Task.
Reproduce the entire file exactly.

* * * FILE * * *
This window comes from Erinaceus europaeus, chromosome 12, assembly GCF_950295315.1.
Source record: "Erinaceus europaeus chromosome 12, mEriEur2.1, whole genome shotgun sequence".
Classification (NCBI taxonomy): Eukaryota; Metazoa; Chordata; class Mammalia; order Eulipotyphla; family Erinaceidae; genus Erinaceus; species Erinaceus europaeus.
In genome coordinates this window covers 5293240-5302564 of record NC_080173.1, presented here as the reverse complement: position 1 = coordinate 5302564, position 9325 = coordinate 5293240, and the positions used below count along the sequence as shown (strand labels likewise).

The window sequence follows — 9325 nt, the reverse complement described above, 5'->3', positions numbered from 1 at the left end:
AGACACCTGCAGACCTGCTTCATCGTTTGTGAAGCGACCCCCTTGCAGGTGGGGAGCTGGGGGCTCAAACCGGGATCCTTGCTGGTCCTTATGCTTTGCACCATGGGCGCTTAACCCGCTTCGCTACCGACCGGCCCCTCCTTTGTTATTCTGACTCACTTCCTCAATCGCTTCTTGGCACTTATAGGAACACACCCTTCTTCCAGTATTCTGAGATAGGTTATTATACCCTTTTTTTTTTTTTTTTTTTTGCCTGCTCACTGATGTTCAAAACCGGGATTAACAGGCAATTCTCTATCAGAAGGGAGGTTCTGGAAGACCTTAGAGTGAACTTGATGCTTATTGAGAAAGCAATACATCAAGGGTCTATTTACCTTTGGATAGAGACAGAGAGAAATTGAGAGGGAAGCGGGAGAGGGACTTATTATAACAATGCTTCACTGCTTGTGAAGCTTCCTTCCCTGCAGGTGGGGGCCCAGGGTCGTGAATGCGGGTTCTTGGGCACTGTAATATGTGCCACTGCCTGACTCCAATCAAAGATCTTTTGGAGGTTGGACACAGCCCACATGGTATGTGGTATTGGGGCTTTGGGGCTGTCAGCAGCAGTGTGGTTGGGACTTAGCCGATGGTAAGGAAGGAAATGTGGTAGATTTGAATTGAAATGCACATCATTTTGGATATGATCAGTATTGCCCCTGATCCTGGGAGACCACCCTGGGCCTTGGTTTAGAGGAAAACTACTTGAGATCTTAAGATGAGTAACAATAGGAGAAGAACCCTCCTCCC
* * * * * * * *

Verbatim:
This window comes from Erinaceus europaeus, chromosome 12, assembly GCF_950295315.1.
Source record: "Erinaceus europaeus chromosome 12, mEriEur2.1, whole genome shotgun sequence".
Classification (NCBI taxonomy): Eukaryota; Metazoa; Chordata; class Mammalia; order Eulipotyphla; family Erinaceidae; genus Erinaceus; species Erinaceus europaeus.
In genome coordinates this window covers 5293240-5302564 of record NC_080173.1, presented here as the reverse complement: position 1 = coordinate 5302564, position 9325 = coordinate 5293240, and the positions used below count along the sequence as shown (strand labels likewise).

The window sequence follows — 9325 nt, the reverse complement described above, 5'->3', positions numbered from 1 at the left end:
AGACACCTGCAGACCTGCTTCATCGTTTGTGAAGCGACCCCCTTGCAGGTGGGGAGCTGGGGGCTCAAACCGGGATCCTTGCTGGTCCTTATGCTTTGCACCATGGGCGCTTAACCCGCTTCGCTACCGACCGGCCCCTCCTTTGTTATTCTGACTCACTTCCTCAATCGCTTCTTGGCACTTATAGGAACACACCCTTCTTCCAGTATTCTGAGATAGGTTATTATACCCTTTTTTTTTTTTTTTTTTTTGCCTGCTCACTGATGTTCAAAACCGGGATTAACAGGCAATTCTCTATCAGAAGGGAGGTTCTGGAAGACCTTAGAGTGAACTTGATGCTTATTGAGAAAGCAATACATCAAGGGTCTATTTACCTTTGGATAGAGACAGAGAGAAATTGAGAGGGAAGCGGGAGAGGGACTTATTATAACAATGCTTCACTGCTTGTGAAGCTTCCTTCCCTGCAGGTGGGGGCCCAGGGTCGTGAATGCGGGTTCTTGGGCACTGTAATATGTGCCACTGCCTGACTCCAATCAAAGATCTTTTGGAGGTTGGACACAGCCCACATGGTATGTGGTATTGGGGCTTTGGGGCTGTCAGCAGCAGTGTGGTTGGGACTTAGCCGATGGTAAGGAAGGAAATGTGGTAGATTTGAATTGAAATGCACATCATTTTGGATATGATCAGTATTGCCCCTGATCCTGGGAGACCACCCTGGGCCTTGGTTTAGAGGAAAACTACTTGAGATCTTAAGATGAGTAACAATAGGAGAAGAACCCTCCTCCC